… or perhaps inbound traffic?

    Cable modems are a two-way street, you know…

  11. Anonymous says:

    On any NT-based system, it could also be the working-set trimmer writing dirty pages out to the hard disk, either to the swap file or to the mapped file if it’s a memory-mapped file (read-only and non-written pages are simply discarded).

    XP also performs some idle-time disk optimisation using the Prefetch information, IIRC.

    As far as I’m aware, the ‘disk’ light has always been connected to the disk controller in most machines. Few hard disks I’m aware of offer a separate HDD LED connector. We have some IDE removable-drive caddies at work which do show the activity on the actual disk, but that’s rare.

  12. Anonymous says:

    How come the add/remove programs dialog in windows 2000 makes my hd light go nuts (I’m talking about after the annoyingly slow rendering phase where it decides to pause the scrollbar a few times)?

  13. Anonymous says:

    Mike writes: "Few hard disks I’m aware of offer a separate HDD LED connector.".

    Really? I’m pretty sure all of mine do. It’s never labelled, but often there are two pins on the front end of the drive.

    But it might depend on who you buy drives from. It’s also possible they’ve dropped it in recent years; the last HD I bought was just before ATA/100.

  14. Anonymous says:

    asdf: go out to http://www.sysinternals.com/ and grab FileMon. Windows is querying for the uninstaller, looking at access times, and basically just scanning the entire drive. (not really, but it sure looks that way).

  15. Anonymous says:

    RE: Disc Activity:

    On XP you could also have System Restore making a backup of your configuration.

    Or if your organisation runs SMS or some other auditing tool it might be scanning your system for junk (always fun when you’re running on batteries, you’re down to the last few minutes, and the SMS Agent decides to run an inventory of your system…NOT!)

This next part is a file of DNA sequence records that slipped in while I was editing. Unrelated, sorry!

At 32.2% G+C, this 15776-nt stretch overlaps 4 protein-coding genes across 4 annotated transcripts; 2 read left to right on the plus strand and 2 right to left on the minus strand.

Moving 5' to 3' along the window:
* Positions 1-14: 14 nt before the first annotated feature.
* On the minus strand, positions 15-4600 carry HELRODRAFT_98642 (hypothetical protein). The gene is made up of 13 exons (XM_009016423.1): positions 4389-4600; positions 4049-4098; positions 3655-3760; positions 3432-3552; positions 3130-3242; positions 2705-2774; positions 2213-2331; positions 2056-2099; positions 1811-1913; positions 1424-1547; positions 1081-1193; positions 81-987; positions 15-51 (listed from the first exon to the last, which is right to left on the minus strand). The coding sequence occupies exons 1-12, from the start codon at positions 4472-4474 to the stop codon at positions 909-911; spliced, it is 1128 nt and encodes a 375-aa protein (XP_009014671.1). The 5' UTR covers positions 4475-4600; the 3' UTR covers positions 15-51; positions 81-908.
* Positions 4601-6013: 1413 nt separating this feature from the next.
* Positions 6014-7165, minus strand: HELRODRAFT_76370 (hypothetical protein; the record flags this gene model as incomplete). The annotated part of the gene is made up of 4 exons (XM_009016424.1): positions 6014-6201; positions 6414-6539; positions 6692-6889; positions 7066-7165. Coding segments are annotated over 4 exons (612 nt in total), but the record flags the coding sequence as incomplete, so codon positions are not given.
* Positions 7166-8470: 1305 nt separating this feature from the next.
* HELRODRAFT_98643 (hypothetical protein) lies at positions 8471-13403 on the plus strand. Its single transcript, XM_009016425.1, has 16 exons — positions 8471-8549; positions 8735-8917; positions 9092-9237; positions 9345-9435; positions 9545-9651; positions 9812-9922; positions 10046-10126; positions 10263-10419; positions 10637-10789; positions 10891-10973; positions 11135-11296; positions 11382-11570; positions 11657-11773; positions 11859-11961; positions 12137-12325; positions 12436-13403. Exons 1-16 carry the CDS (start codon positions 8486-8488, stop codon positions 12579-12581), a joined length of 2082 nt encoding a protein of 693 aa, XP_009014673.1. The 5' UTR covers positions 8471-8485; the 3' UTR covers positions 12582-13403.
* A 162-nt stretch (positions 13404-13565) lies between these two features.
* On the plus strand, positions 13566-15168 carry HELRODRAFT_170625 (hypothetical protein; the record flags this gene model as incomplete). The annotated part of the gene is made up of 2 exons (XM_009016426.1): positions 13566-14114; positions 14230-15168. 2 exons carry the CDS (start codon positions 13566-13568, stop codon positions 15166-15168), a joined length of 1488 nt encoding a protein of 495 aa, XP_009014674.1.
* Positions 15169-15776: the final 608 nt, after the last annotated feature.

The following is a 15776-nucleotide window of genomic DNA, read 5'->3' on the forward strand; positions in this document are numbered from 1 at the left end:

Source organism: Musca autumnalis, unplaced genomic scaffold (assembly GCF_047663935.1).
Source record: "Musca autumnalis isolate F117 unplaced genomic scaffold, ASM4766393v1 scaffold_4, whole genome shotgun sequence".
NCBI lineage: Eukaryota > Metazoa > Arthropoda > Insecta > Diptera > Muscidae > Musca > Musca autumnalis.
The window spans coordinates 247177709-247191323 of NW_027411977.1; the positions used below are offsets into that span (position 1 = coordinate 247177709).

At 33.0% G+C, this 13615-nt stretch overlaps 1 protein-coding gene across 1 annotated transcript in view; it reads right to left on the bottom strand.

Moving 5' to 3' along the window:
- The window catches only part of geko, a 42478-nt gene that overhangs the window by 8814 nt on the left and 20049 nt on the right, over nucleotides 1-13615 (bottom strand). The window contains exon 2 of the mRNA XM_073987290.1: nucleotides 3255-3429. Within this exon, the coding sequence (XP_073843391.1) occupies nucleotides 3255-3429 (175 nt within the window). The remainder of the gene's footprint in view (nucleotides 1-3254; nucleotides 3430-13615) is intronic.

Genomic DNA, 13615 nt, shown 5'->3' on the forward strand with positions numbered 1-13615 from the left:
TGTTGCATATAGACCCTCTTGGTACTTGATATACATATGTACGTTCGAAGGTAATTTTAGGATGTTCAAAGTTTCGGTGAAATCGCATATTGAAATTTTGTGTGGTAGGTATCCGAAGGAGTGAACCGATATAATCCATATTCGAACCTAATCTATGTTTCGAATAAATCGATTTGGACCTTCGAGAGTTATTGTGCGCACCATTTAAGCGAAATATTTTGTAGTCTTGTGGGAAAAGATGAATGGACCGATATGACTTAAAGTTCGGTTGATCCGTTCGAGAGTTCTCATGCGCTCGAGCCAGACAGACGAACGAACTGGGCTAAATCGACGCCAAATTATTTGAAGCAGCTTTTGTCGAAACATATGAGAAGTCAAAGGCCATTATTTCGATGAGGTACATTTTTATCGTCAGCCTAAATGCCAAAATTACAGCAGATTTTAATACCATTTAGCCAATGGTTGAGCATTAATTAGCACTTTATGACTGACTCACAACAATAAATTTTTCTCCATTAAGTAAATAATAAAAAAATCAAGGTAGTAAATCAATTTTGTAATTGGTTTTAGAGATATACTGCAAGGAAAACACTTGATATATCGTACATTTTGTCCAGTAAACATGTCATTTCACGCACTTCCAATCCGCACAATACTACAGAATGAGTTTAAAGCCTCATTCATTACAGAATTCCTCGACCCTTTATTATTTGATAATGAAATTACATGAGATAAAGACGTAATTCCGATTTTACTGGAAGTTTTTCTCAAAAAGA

16. Anonymous says:

    Why are users worried about harddrive activity, or RAM useage. The more RAM you use and the more activity you get simply means that you use your equipment. Of course I’d like my laptops harddrive to spin down from time to time to save the batteries but on my stationary I couldn’t care less.

  17. Anonymous says:

    My problem with W2K and harddisk activity is not during operation but during the boot phase. I have one machine with four IDE harddrives. When W2K boots on that machine it will spend not seconds but minutes maltreating the harddrives. I have no idea what it does but it sounds real nasty. Sounds more like a IDE drive stress test than normal disk operation. And it prolongs the boot process beyond acceptable levels. So far I wasn’t able to figure out what causes this.

  18. Anonymous says:

    Florian wrote:

    > When W2K boots on that machine it will spend

    > not seconds but minutes maltreating the

    > harddrives. I have no idea what it does but

    > it sounds real nasty.

    Then log the boot process to a file and find out what it’s doing.

  19. Anonymous says:

    Yup, already did that. I also logged it to the screen, doing away with the W2K boot animation screen. No clues. (At least none for me).

  20. Anonymous says:

    It is a traking program embeded in most Mircrosoft operating systems. It’s main purpose is to (try to) keep track of the number of pirated copies of their OS out there. Big brother is watching.

  21. Anonymous says:

    I’m looking for a small utility or app that shows hard disk activity (IOW the light or R/W activity in a status bar or sys tray. Does anyone know if something like this exists?

    Please advise.

  22. Anonymous says:

    Commenting on this article has been closed.